What happened to site based management--sort of the essence of that flag planting it seems. Or what about initiatives seemingly flashes of future in the fabric of the educational tapestry. Initiatives like the EFG Curriculum Collaborative or World Class schools--both swept through my county years ago claiming to be 21st C initiatives. I can't count the initiatives, the mandates, the models, the edu-speak for change.

I can't help but feel some frustration as a classroom teacher. Change comes slowly to the trenches. Unless of course, you're the agent. How many teachers live Ghandi's words? How many teachers truly are "the change they wish to see in this world?" This world of education, of school--of course. How many principals walk the talk? How many associate superintendents? How many superintendents? How many are willing to ask the tough questions and then to sit down and listen thoughtfully to the answers. I wonder.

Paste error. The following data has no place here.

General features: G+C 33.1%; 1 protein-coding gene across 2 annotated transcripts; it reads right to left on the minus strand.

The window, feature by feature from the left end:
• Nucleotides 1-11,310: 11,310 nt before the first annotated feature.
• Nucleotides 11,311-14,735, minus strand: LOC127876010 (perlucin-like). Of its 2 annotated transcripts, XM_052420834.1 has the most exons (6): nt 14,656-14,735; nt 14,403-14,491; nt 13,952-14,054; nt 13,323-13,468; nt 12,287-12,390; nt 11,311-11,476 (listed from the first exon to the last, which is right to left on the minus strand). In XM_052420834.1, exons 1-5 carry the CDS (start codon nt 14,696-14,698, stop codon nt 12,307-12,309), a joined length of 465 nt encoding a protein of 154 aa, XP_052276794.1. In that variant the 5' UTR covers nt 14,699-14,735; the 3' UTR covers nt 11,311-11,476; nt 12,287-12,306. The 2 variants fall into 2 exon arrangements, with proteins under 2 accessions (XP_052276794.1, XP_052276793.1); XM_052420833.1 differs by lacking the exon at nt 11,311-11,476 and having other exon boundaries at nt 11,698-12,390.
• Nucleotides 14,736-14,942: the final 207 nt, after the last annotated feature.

When I attended your presentation for Orange County Schools in August, I asked you a question that I'd been living with as I learn and explore technologies new to me. I asked you how teachers could reconcile district electronics policies as they attempt to integrate Web 2.0 tools into their classrooms. I enjoyed your answer. You said that in 5 years the question would be irrelevant. People would expect 24/7 access to their digital tools or personal technology (iPods, cell phones, PDAs, etc.). So, I agreed that yes, eventually, schools will change their zero tolerance for personal electronics policies. We would then, I think, certainly need to teach digital citizenship or digital civility perhaps.

Perhaps I didn't ask the right question, to myself or to my admininstrators. We do need to begin with the planting of a flag. With the writing of and defining of a charter for 21st century learning. But perhaps even before we plant flag or raise the right to rhetoric, we need to send scouts ahead.

We need people in the field and on the ground that do, that know, that can, that will--change things. Thank you for starting the conversation and showing me how to join it. You raise an incredible issue.